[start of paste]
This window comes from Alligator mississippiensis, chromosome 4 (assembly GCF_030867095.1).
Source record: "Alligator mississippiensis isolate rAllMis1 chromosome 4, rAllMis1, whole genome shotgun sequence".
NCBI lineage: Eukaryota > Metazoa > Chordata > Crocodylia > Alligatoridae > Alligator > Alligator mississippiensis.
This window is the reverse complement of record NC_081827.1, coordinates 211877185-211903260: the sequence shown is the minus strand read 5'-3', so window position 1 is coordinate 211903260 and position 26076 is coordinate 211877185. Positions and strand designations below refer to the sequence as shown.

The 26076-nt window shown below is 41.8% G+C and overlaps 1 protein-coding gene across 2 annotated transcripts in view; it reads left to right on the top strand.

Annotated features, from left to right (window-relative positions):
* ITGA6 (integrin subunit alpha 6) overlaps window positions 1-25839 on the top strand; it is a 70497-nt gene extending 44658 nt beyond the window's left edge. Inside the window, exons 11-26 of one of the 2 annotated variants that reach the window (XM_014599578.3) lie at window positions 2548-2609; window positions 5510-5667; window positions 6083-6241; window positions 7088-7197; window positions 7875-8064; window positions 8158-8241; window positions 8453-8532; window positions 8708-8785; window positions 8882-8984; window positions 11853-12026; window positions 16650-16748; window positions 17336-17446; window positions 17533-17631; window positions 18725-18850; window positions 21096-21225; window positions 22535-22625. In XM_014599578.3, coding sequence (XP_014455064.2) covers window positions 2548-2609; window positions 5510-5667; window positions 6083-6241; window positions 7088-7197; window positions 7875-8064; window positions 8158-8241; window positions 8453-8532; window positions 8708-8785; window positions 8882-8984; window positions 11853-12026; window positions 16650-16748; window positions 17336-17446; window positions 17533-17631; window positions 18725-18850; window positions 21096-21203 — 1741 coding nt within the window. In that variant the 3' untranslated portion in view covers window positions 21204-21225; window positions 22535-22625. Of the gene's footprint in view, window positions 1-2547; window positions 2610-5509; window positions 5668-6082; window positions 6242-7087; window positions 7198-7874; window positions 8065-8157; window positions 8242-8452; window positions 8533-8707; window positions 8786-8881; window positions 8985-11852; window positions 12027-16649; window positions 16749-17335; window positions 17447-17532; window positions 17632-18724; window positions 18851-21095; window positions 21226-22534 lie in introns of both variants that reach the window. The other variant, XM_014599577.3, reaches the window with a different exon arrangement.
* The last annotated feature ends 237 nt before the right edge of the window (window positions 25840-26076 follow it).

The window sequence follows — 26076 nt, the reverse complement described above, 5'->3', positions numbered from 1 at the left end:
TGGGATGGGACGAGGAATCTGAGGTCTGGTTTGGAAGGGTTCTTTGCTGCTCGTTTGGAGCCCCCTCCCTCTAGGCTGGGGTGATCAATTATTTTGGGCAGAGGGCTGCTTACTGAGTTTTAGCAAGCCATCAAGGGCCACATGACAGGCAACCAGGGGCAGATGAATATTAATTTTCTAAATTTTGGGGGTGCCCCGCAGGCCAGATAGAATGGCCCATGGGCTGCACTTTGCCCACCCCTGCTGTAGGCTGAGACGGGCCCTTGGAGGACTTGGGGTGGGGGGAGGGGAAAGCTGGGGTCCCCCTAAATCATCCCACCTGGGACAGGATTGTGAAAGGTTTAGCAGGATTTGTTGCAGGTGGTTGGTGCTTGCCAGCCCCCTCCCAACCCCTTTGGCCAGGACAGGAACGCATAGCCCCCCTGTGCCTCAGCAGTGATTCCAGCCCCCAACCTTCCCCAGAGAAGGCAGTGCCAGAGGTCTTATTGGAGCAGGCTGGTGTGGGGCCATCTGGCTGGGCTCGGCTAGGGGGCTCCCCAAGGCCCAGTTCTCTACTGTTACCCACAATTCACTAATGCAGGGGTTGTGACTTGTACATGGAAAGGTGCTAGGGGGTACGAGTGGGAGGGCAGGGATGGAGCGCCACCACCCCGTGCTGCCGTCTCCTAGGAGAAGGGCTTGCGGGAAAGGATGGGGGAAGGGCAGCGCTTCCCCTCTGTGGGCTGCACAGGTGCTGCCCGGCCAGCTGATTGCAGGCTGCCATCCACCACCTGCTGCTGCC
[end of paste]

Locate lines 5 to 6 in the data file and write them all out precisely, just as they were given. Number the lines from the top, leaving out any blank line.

The 26076-nt window shown below is 41.8% G+C and overlaps 1 protein-coding gene across 2 annotated transcripts in view; it reads left to right on the top strand.

Annotated features, from left to right (window-relative positions):